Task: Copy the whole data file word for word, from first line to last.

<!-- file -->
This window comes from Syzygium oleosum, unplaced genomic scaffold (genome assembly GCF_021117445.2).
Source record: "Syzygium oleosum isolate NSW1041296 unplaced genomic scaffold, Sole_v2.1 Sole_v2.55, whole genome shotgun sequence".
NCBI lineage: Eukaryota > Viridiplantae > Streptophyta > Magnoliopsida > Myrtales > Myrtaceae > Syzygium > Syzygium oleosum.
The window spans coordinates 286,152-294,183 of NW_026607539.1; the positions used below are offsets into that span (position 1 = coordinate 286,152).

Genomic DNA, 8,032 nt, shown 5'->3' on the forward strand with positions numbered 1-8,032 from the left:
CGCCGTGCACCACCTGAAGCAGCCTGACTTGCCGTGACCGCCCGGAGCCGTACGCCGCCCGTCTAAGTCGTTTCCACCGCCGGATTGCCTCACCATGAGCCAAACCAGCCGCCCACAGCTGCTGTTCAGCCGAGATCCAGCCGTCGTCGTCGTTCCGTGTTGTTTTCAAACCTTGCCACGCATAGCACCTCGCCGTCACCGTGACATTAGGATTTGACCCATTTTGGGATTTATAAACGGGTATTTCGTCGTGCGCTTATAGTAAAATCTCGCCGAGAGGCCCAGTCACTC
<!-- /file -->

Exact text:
This window comes from Syzygium oleosum, unplaced genomic scaffold (genome assembly GCF_021117445.2).
Source record: "Syzygium oleosum isolate NSW1041296 unplaced genomic scaffold, Sole_v2.1 Sole_v2.55, whole genome shotgun sequence".
NCBI lineage: Eukaryota > Viridiplantae > Streptophyta > Magnoliopsida > Myrtales > Myrtaceae > Syzygium > Syzygium oleosum.
The window spans coordinates 286,152-294,183 of NW_026607539.1; the positions used below are offsets into that span (position 1 = coordinate 286,152).

Genomic DNA, 8,032 nt, shown 5'->3' on the forward strand with positions numbered 1-8,032 from the left:
CGCCGTGCACCACCTGAAGCAGCCTGACTTGCCGTGACCGCCCGGAGCCGTACGCCGCCCGTCTAAGTCGTTTCCACCGCCGGATTGCCTCACCATGAGCCAAACCAGCCGCCCACAGCTGCTGTTCAGCCGAGATCCAGCCGTCGTCGTCGTTCCGTGTTGTTTTCAAACCTTGCCACGCATAGCACCTCGCCGTCACCGTGACATTAGGATTTGACCCATTTTGGGATTTATAAACGGGTATTTCGTCGTGCGCTTATAGTAAAATCTCGCCGAGAGGCCCAGTCACTC